It is definitely Luther Campbell's birthday. So to speak.

The former 2 Live Crew hype man has won the right to coach football in Florida public high schools after appealing the Department of Education's earlier decision that he "lacks the required good moral character."

Naturally, Mr. "Me So Horny" took to Twitter to unleash the good news:


LUTHER R CAMPBELL
It's Official I can Coach just got out a State hearing. I like to thank God my Family Friends an my lawyer Mike Carney.

Despite having spent 3 years on the football staffs at 2 Miami high schools -- and having launched and run a Pop Warner program for boys in dangerous Liberty City for 25 -- the state initially denied Campbell a permanent certificate when his temporary permission expired as he was set to be defensive coordinator this season at Miami Northwestern Senior High.

But Campbell, who had also spent two seasons as an assistant coach at troubled Miami Central, fought to stay in school -- where his charges weren't even alive when he squared off against Tipper Gore and argued the right to be nasty before the U.S. Supreme Court. Armed with a recommendation from state Administrative Judge Robert Meale, he appealed his way to Florida's Education Practices Commission, grabbing kudos from Sports Illustrated in the process:

To the nation, Campbell may be a symbol of when hip-hop went naughty. In Miami's Liberty City neighborhood, he is the man who started a youth football program and has kept it running strong for more than 20 years. He is the taskmaster who tracks down absent mothers to sign insurance forms. He is the coach who lets players stay at his house when they need a momentary escape from one of Miami's most dangerous areas. He is the man who encourages his players to get out of their troubled situations by going to college and graduating. He would love if they all made it to the NFL, but he knows that won't happen. He wants only for them to earn degrees so they can have what he has: a house in a safe neighborhood with a wife, a toddler and a Cocker Spaniel.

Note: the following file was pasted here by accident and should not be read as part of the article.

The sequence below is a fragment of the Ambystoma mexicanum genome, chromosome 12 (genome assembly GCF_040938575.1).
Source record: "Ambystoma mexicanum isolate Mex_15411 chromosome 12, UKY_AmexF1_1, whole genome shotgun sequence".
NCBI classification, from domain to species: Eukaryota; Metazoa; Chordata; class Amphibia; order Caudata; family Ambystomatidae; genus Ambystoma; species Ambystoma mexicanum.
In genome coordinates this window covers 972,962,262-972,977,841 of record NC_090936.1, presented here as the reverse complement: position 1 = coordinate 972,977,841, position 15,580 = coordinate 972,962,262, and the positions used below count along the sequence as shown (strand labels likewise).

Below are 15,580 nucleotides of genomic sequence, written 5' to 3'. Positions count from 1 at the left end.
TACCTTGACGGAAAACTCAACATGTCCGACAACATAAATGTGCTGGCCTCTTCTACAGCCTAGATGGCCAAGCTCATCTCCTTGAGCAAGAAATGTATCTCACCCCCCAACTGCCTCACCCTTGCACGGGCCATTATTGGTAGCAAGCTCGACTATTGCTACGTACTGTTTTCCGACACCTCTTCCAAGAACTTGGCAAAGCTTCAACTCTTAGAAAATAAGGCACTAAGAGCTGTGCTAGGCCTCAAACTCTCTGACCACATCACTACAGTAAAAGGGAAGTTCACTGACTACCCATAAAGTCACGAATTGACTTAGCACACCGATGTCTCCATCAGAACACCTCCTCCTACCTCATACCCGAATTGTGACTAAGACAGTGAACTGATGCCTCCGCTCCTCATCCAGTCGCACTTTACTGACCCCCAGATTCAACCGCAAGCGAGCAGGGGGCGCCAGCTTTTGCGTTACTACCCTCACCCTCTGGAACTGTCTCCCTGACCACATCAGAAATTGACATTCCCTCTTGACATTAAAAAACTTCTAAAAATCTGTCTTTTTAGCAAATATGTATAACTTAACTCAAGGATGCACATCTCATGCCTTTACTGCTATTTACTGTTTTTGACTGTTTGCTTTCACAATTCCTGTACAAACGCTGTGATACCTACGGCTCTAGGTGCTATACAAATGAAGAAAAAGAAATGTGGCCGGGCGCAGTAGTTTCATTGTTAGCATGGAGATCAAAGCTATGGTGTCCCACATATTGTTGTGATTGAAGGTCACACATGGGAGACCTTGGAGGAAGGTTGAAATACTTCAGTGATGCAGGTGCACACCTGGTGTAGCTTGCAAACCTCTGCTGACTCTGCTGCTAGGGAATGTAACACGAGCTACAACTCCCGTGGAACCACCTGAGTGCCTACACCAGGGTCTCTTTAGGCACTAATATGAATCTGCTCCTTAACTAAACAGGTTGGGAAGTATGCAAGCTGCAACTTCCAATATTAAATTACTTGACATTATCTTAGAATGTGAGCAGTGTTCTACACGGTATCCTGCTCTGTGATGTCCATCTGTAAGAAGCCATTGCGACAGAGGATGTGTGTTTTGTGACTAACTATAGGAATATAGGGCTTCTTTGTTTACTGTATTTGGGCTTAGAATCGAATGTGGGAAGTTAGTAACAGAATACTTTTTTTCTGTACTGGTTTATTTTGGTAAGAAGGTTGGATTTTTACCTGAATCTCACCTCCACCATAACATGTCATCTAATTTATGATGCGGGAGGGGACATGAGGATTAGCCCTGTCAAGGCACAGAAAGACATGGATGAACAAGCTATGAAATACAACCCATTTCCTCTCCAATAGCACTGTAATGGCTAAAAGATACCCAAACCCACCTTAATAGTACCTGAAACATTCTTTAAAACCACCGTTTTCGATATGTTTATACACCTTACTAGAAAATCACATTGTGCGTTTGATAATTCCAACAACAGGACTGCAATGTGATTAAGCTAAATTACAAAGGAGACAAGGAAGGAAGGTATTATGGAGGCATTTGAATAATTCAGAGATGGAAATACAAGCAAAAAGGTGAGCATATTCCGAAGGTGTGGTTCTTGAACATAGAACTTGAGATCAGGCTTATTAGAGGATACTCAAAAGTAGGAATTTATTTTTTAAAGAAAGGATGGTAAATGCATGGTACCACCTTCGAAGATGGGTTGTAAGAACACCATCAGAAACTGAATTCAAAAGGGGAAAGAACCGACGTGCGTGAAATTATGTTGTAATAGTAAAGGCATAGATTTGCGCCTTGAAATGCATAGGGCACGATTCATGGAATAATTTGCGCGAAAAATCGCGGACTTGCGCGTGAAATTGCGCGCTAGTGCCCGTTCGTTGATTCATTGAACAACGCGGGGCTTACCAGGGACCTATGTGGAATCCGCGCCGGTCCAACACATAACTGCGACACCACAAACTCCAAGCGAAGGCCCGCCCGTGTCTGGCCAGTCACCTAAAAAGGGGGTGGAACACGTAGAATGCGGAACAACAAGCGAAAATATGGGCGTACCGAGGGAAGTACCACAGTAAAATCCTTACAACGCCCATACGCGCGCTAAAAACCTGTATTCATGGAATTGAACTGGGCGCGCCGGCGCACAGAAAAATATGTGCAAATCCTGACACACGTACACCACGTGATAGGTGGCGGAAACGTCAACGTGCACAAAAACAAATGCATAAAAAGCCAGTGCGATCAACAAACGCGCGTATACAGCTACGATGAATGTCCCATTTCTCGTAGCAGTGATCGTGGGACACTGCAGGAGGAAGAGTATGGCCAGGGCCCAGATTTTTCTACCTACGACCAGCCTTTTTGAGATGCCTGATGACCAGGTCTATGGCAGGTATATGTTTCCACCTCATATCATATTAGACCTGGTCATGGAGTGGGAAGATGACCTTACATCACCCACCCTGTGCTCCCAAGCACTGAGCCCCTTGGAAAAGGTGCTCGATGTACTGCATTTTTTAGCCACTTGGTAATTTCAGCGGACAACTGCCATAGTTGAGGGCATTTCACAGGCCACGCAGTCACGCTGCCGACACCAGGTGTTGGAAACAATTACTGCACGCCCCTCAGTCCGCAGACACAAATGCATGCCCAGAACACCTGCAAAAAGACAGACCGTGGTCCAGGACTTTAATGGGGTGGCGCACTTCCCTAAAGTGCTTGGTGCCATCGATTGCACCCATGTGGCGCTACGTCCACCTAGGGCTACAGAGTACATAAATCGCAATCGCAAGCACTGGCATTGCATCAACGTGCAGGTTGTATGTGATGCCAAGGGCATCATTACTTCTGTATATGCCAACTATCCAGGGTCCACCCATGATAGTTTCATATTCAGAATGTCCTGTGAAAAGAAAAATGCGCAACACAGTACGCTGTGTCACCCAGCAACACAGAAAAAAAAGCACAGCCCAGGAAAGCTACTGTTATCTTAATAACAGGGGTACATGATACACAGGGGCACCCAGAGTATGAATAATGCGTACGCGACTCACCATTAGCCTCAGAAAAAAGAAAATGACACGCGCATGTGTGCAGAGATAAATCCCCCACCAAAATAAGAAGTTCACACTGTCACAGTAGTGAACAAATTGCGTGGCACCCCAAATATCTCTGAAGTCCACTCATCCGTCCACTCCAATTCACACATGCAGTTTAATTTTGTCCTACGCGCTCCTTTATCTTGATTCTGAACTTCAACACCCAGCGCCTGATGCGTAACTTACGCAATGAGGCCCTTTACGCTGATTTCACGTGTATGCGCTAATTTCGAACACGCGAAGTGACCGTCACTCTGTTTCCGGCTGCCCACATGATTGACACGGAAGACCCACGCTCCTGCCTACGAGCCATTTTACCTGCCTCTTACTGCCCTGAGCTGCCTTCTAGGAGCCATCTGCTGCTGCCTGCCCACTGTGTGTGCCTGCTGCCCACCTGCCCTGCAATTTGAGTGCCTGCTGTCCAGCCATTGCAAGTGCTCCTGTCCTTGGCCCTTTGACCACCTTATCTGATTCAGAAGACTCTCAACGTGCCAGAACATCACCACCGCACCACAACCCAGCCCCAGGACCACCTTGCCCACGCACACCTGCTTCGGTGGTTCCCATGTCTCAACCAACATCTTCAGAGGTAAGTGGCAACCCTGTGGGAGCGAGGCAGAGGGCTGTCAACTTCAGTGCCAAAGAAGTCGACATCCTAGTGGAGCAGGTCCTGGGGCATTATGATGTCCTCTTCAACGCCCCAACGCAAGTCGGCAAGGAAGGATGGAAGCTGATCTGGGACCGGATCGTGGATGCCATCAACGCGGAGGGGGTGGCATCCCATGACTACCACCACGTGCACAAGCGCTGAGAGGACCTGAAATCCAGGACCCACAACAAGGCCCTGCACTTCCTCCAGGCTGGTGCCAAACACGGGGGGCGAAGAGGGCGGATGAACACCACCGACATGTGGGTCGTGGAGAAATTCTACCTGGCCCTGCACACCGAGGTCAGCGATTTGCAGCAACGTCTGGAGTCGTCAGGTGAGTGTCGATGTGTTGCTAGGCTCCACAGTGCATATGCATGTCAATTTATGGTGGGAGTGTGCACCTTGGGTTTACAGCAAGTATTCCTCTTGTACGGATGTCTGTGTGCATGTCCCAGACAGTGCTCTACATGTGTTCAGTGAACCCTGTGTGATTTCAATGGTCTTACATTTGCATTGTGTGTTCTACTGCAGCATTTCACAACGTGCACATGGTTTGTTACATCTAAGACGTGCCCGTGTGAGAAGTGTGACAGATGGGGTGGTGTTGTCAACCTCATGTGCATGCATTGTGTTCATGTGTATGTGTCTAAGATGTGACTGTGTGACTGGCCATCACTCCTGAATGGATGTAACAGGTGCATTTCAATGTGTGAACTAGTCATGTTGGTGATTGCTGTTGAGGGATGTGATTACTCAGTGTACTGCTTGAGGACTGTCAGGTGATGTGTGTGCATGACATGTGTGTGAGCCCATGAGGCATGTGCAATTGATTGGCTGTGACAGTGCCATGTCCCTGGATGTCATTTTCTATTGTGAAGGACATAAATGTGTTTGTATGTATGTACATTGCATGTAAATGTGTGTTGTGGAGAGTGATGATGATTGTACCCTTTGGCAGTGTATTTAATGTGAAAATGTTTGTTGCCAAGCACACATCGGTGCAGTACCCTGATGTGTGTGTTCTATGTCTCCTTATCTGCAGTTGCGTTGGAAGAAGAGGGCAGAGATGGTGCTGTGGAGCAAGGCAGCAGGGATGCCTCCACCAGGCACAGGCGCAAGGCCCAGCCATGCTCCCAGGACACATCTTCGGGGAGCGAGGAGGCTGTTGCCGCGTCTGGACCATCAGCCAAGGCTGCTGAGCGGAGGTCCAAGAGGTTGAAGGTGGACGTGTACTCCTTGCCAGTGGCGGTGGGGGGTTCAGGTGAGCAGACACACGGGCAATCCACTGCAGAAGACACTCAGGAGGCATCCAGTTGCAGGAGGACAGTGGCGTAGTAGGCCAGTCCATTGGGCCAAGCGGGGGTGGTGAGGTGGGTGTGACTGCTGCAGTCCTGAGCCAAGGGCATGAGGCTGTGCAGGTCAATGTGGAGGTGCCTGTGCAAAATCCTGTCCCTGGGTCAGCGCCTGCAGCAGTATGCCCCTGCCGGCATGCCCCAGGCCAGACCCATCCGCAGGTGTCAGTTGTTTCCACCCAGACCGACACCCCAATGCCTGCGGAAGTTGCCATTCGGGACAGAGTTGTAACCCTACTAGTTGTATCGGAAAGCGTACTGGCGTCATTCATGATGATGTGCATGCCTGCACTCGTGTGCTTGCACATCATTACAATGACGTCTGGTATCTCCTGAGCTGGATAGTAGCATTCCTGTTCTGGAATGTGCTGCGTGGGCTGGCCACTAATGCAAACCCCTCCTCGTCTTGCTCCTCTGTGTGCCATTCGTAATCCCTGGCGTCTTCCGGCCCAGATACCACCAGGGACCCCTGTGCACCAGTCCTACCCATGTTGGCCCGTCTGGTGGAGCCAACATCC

“It’s bigger than me,” Campbell told Time.com in June. “It would be sad in more ways than one. They would be sending [the kids] a message that you can’t change your life.”

"Uncle Luke," by the way, has been something of a renaissance man of late. In addition to his volunteering and coaching, he also found the time to appear in a film that screened at Sundance. Check out the trailer to "The Life and Freaky Times Of Uncle Luke" for a somewhat accurate take on his life (warning: Explicit, of course):